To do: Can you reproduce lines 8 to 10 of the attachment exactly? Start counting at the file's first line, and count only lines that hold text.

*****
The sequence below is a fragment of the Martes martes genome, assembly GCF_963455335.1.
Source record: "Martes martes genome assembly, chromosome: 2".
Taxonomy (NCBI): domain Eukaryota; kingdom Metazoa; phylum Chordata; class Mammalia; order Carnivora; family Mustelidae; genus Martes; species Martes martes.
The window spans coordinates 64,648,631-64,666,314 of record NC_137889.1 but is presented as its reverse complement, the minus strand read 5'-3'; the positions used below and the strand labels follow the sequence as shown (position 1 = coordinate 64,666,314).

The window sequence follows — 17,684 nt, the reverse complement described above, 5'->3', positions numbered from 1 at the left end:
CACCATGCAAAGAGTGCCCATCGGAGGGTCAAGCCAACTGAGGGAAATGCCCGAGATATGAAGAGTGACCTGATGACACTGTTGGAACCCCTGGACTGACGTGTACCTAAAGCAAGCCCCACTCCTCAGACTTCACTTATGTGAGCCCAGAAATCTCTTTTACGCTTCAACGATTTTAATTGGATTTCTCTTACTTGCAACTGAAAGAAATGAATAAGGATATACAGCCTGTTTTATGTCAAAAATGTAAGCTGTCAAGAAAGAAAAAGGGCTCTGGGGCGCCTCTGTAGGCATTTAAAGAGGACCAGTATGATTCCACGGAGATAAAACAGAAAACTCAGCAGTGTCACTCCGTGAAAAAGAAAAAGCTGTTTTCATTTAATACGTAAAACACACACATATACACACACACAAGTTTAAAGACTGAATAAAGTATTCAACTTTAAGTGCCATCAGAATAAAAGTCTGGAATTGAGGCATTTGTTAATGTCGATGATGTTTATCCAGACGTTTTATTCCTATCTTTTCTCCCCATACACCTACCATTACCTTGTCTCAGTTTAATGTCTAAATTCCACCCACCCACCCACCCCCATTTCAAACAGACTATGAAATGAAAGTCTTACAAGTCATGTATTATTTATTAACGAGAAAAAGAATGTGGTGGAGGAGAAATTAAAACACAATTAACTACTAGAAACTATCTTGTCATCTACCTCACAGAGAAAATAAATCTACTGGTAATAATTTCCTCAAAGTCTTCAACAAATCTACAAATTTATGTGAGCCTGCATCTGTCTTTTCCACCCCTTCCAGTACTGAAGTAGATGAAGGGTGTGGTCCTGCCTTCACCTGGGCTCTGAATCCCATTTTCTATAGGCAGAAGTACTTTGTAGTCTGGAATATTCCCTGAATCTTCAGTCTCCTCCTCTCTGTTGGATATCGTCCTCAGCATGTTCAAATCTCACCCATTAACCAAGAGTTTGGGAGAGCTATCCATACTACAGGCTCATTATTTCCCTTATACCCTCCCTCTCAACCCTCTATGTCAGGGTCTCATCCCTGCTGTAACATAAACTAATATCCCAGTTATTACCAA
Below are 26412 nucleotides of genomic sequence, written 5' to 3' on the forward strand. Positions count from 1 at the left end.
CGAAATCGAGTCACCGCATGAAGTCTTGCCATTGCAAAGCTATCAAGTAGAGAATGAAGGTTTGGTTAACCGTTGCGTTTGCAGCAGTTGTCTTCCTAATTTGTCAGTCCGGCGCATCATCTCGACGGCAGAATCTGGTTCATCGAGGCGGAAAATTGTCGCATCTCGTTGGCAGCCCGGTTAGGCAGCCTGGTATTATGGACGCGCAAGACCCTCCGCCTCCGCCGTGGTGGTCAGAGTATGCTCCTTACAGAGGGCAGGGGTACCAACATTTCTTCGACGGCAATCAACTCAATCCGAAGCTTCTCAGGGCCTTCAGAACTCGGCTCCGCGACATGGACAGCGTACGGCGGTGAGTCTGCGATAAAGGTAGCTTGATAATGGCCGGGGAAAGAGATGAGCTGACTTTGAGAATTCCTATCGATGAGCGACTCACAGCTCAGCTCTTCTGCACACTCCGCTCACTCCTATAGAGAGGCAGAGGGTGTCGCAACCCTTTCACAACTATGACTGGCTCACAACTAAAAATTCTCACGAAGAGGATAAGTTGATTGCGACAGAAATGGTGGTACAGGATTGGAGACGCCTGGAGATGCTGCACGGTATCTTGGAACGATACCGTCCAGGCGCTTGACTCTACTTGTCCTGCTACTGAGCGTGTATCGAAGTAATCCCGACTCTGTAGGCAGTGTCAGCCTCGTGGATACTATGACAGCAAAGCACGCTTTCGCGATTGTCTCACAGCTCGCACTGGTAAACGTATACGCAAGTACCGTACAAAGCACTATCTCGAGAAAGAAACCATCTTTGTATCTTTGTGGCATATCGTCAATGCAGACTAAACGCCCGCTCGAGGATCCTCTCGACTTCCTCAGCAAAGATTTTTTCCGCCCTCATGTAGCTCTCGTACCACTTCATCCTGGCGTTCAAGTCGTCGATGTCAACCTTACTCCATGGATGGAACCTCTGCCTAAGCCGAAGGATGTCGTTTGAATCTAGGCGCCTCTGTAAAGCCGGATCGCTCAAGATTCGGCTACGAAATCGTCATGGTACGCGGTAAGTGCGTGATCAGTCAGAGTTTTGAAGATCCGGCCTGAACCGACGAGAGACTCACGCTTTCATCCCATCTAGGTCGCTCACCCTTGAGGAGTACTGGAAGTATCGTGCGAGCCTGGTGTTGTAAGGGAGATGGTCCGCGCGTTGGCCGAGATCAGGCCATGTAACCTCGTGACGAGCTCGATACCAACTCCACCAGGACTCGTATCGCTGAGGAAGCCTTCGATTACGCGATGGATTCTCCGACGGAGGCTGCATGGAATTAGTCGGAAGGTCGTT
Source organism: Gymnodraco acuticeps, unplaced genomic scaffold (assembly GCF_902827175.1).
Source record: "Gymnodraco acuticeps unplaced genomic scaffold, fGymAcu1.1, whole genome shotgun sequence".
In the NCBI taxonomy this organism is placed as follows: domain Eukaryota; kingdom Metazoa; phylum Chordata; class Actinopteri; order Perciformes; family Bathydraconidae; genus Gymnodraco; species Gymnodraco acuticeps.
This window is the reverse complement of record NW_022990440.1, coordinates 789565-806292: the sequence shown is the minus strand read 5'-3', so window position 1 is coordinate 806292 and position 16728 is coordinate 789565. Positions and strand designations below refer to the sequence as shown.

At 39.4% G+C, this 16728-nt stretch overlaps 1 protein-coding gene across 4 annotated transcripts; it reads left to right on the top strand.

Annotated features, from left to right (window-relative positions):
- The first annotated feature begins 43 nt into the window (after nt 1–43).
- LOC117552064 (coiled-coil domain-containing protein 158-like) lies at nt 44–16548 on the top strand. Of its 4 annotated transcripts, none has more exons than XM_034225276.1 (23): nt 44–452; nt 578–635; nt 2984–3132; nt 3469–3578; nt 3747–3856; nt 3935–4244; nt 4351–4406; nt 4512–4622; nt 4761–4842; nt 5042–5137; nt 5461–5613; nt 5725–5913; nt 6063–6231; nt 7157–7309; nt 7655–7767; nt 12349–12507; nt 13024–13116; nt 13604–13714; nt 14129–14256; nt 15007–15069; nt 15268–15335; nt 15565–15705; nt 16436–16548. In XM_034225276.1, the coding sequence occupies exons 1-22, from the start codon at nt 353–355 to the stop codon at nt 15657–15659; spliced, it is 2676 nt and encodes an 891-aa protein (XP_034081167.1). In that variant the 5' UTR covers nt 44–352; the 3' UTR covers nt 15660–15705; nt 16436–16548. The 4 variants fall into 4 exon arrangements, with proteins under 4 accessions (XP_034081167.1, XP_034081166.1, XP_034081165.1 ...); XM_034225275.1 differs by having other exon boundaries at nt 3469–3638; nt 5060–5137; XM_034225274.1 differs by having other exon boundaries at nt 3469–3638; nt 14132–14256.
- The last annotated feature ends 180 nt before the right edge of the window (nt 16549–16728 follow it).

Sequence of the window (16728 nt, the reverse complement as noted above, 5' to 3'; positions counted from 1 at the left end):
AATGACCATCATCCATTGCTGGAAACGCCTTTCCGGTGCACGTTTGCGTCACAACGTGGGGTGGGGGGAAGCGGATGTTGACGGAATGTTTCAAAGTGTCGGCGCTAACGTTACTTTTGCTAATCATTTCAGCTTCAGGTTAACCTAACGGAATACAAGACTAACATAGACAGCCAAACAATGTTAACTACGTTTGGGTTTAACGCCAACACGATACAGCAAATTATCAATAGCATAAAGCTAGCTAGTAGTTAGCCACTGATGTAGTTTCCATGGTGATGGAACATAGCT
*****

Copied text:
CGAAATCGAGTCACCGCATGAAGTCTTGCCATTGCAAAGCTATCAAGTAGAGAATGAAGGTTTGGTTAACCGTTGCGTTTGCAGCAGTTGTCTTCCTAATTTGTCAGTCCGGCGCATCATCTCGACGGCAGAATCTGGTTCATCGAGGCGGAAAATTGTCGCATCTCGTTGGCAGCCCGGTTAGGCAGCCTGGTATTATGGACGCGCAAGACCCTCCGCCTCCGCCGTGGTGGTCAGAGTATGCTCCTTACAGAGGGCAGGGGTACCAACATTTCTTCGACGGCAATCAACTCAATCCGAAGCTTCTCAGGGCCTTCAGAACTCGGCTCCGCGACATGGACAGCGTACGGCGGTGAGTCTGCGATAAAGGTAGCTTGATAATGGCCGGGGAAAGAGATGAGCTGACTTTGAGAATTCCTATCGATGAGCGACTCACAGCTCAGCTCTTCTGCACACTCCGCTCACTCCTATAGAGAGGCAGAGGGTGTCGCAACCCTTTCACAACTATGACTGGCTCACAACTAAAAATTCTCACGAAGAGGATAAGTTGATTGCGACAGAAATGGTGGTACAGGATTGGAGACGCCTGGAGATGCTGCACGGTATCTTGGAACGATACCGTCCAGGCGCTTGACTCTACTTGTCCTGCTACTGAGCGTGTATCGAAGTAATCCCGACTCTGTAGGCAGTGTCAGCCTCGTGGATACTATGACAGCAAAGCACGCTTTCGCGATTGTCTCACAGCTCGCACTGGTAAACGTATACGCAAGTACCGTACAAAGCACTATCTCGAGAAAGAAACCATCTTTGTATCTTTGTGGCATATCGTCAATGCAGACTAAACGCCCGCTCGAGGATCCTCTCGACTTCCTCAGCAAAGATTTTTTCCGCCCTCATGTAGCTCTCGTACCACTTCATCCTGGCGTTCAAGTCGTCGATGTCAACCTTACTCCATGGATGGAACCTCTGCCTAAGCCGAAGGATGTCGTTTGAATCTAGGCGCCTCTGTAAAGCCGGATCGCTCAAGATTCGGCTACGAAATCGTCATGGTACGCGGTAAGTGCGTGATCAGTCAGAGTTTTGAAGATCCGGCCTGAACCGACGAGAGACTCACGCTTTCATCCCATCTAGGTCGCTCACCCTTGAGGAGTACTGGAAGTATCGTGCGAGCCTGGTGTTGTAAGGGAGATGGTCCGCGCGTTGGCCGAGATCAGGCCATGTAACCTCGTGACGAGCTCGATACCAACTCCACCAGGACTCGTATCGCTGAGGAAGCCTTCGATTACGCGATGGATTCTCCGACGGAGGCTGCATGGAATTAGTCGGAAGGTCGTT
Source organism: Gymnodraco acuticeps, unplaced genomic scaffold (assembly GCF_902827175.1).
Source record: "Gymnodraco acuticeps unplaced genomic scaffold, fGymAcu1.1, whole genome shotgun sequence".